Rare dementia garden relocates to Exbury

24th Jun 2023

A triple award-winning show garden, which will benefit local people diagnosed with rare dementias and their families, has been officially opened at Exbury Gardens.


The National Brain Appeal’s  beautiful ‘Rare Space’ garden, designed by Charlie Hawkes and now sited opposite the Five Arrows Gallery at the famous New Forest visitor attraction, was opened by Helena Clarke who lives with the condition posterior cortical atrophy (PCA). Also at the launch was Peter Jones from Fareham who has been diagnosed too with PCA. This affects the area of the brain that deals with visual processing.


Local families who are members of Rare Dementia Support are being given free access to the garden at Exbury. A digital donation point at the garden allows money to be raised for The National Brain Appeal, which funds the service; and information boards and leaflets give more details about rare dementias and advice on how to seek support. Staff at Exbury Gardens have also undertaken dementia awareness training.


The Project Giving Back-funded Rare Space Garden won three awards at RHS Chelsea Flower Show last month, including a gold, and is designed for those living with rare dementias, particularly visual and spacial forms of the disease. It will eventually be located at the world’s first Rare Dementia Support Centre in London but, whilst The National Brain Appeal raises the estimated £7m needed to create this Centre - expected to open in 2024/25 - the garden has been temporarily located in Hampshire for Exbury’s visitors to enjoy, and to raise awareness of these life-changing neurological conditions, which are often misdiagnosed. 


RDS supports people living with seven forms of rare dementia; these can strike at a young age, may be directly inherited, and often affect skills other than memory, such as vision, language, behaviour and movement. It is thought that around 47,000-142,000 people in the UK are living with a less common form of dementia but reliable statistics are hard to find due to frequent misdiagnoses. The new Centre will be a state-of-the-art home for the service, bringing people affected by these conditions together with experienced healthcare professionals.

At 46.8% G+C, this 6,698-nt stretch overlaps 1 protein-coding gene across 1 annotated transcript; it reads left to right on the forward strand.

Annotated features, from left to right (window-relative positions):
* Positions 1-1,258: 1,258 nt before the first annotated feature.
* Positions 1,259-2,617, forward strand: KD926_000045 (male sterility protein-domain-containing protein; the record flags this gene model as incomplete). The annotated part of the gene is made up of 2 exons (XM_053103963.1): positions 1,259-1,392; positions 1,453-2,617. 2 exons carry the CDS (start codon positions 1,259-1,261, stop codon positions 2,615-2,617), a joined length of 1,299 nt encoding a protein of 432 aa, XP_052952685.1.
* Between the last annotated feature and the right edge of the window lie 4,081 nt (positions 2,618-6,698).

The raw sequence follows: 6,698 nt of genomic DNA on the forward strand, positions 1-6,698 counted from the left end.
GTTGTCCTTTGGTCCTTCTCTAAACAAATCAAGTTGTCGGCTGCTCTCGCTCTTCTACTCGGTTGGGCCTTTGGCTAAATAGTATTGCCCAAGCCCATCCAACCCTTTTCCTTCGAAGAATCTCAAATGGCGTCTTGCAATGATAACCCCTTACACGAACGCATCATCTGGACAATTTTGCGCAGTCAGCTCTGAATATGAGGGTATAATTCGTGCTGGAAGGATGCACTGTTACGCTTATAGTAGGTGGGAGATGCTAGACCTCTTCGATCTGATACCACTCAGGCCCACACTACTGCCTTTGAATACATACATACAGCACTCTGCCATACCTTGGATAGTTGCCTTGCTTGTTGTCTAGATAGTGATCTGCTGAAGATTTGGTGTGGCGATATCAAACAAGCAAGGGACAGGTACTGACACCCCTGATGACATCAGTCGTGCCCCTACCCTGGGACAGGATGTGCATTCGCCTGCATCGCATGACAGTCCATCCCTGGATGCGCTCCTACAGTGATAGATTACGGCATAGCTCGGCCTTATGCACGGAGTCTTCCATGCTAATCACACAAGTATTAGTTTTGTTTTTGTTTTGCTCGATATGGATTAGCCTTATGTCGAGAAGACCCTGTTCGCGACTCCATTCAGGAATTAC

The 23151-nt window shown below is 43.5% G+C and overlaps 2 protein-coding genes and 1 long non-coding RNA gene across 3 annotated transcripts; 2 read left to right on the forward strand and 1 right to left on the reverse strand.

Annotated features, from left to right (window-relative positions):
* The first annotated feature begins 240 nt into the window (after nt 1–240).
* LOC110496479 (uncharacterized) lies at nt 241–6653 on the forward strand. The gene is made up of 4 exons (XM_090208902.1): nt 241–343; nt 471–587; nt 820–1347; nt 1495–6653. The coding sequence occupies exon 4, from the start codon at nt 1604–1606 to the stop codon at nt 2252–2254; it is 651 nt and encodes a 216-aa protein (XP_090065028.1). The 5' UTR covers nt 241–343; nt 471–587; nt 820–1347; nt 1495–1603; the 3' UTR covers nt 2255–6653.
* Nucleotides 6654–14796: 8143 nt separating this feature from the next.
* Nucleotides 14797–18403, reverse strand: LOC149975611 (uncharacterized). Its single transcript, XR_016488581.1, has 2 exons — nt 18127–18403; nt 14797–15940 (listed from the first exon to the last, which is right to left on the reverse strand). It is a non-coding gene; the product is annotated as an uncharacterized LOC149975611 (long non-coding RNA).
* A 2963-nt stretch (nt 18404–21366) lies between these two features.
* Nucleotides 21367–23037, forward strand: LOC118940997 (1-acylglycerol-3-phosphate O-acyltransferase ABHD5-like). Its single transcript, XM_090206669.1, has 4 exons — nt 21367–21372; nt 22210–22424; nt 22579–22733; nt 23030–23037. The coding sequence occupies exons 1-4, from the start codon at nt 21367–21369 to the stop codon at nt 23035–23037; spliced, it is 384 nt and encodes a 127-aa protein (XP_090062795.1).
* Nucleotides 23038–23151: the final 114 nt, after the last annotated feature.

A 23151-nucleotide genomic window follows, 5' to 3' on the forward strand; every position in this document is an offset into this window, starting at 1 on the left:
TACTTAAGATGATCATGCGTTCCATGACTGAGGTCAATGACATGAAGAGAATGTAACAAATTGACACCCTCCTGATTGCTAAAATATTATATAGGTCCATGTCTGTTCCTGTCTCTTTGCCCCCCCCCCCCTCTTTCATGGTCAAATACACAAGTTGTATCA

Following diagnosis, many find that existing health, social and voluntary services do not cater adequately for their individual needs, and established dementia support groups are not particularly relevant to their situation. Members of these groups can often be significantly different to them in terms of age, life situation and symptoms. 30% of people living with a rare dementia initially receive an incorrect diagnosis and there is a widespread lack of understanding and a shortage of dedicated resources to support those affected.

Theresa Dauncey, chief executive of The National Brain Appeal, said: “It is wonderful to see The National Brain Appeal's Rare Space Garden in its new home at Exbury Gardens and looking as splendid as it did at RHS Chelsea Flower Show. We are incredibly grateful to Marcus Agius and everyone at Exbury Gardens for hosting our garden, giving so many more people the opportunity to see it and to learn more about rare dementias, and, of course, to Project Giving Back for making all of this possible.”


Exbury Gardens’ chairman Marcus Agius said: “One of the purposes of the Rare Dementia Support Centre will be to educate people about these unusual conditions, not just sufferers and their families and carers, but also members of the medical profession. As such, the Rare Space Garden fits well with the educational objects of the Exbury Gardens charitable trust. We are simply delighted to be hosting it until the new centre is built.”

The Rare Space Garden was created with the input and collaboration of those affected by visual-led dementias, and was designed as a space to foster autonomy and hope. It offers a balance between exploration and calm navigation. Subtly coloured planting has been chosen to minimise sensory disruption. A level, wide path weaves simply through the garden, offering brightly coloured, easily found seating areas and sheltered spaces along the way, for independent wayfinding. Interpretation boards outline the significance of key features within the space and explain how those with rare dementias and their families can seek support.

Below: Helena Clarke officially opens the Rare Space Garden with husband David (centre front). Back from left to right – Hattie Ghaui (Project Giving Back), Professor Nick Fox (Rare Dementia Support), Theresa Dauncey (The National Brain Appeal), Charlie Hawkes (designer) and Marcus Agius (Exbury Gardens).

Photo credit: Britt Willoughby Dyer 

Rare dementia garden